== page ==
The next step is authorization – that is, verifying that the user is allowed to commit to the repository. Different repositories support different permission models but, regardless of what permissions are available, the principle of least privilege should be applied. Developers should only be able to read from and write to the repositories they need to access. If a developer moves to a new project, their permissions should be modified accordingly (i.e., permissions against the old project should be removed or downgraded). Users that only need to pull from repositories (e.g., CI/CD build servers) should have read-only access to the repositories they need, and nothing more.
Some repositories, such as Git, support signing commits. If you are using a repository that supports this feature, you should enforce it for all team members. Similar to the method described above for key-based authentication, the signing keys should be stored and managed by a secure signing service where the key never touches the end-user’s workstation. The same advanced security controls (multi-factor authentication, device authentication, and behavior analysis) can be applied, as necessary.
Most, if not all, repositories allow developers to provide a comment along with the commit. This is a text (or “string”) value that allows the developer to provide context on what is being committed. Since all development activity should trace back to a need for the code change (e.g., requirement, bug fix, etc.), the comment should reference some form of identifier (e.g., requirement number, bug ID, etc.). If your repository supports pre-commit hooks, you can use these to enforce this practice. Otherwise, you can check it as part of the code review process (more on this below).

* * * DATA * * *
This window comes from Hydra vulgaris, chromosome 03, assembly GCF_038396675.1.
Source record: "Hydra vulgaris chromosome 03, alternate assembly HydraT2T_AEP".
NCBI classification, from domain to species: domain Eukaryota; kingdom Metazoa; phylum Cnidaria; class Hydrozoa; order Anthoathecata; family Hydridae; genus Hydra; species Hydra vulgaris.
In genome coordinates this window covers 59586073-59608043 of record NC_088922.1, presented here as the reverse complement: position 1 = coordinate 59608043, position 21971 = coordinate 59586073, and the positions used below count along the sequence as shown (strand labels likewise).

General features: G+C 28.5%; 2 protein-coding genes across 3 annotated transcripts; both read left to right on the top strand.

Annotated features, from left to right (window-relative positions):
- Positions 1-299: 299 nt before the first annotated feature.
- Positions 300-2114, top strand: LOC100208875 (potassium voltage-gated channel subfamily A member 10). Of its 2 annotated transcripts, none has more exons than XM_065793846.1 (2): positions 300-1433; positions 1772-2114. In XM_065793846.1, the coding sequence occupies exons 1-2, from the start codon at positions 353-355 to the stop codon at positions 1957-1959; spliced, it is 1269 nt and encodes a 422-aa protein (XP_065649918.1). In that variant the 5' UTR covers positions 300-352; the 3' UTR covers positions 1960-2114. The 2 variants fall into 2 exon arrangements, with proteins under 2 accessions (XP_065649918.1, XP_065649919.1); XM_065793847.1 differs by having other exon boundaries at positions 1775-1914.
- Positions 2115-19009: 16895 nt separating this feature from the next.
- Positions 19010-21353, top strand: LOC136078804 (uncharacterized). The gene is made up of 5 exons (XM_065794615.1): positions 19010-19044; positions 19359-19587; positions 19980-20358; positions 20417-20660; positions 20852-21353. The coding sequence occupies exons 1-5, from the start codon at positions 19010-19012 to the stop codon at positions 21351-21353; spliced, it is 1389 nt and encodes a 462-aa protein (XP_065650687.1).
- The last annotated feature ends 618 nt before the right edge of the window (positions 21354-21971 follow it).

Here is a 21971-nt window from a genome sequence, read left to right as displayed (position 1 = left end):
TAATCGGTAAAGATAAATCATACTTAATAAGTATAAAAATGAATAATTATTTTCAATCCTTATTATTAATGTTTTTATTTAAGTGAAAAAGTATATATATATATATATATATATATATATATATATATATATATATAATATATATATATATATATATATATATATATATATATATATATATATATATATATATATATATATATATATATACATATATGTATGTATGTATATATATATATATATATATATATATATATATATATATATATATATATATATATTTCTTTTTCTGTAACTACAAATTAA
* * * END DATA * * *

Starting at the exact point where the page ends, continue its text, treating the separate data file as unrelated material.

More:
Detecting Attacks: The Anatomy of a Build
Once you’ve implemented the steps listed above, an attacker would need to go to extraordinary lengths or have insider access in order to commit code to the repository. If this happens, the goal is to detect the issue as soon as possible. Luckily, the CI/CD pipeline offers many opportunities to catch malicious, or otherwise undesired, code.
In a standard CI/CD environment, every code commit to the repository triggers what is known as a build. The build server will download the new source code, compile it (and perform other building activities), and run a set of tests against the binaries (and, sometimes, the source code). Every environment can be configured differently, but below are some recommendations to help detect offending code. If these items seem like they would significantly slow down your pipeline, keep in mind that they can be sped up by using post-sign hash validation, as described in our automated hash validation post.
Unit & Integration Testing
Both unit and integration testing should be employed to ensure that the software functions correctly after every commit. The testing shouldn’t be limited to validating positive scenarios; negative testing should be included at both the unit and integration levels to ensure the code can properly handle unwanted input and behavior. Verification of these tests should also include log analysis to ensure that sensitive data isn’t being logged and errors aren’t being ignored (e.g., by poor practices such as logging and swallowing exceptions).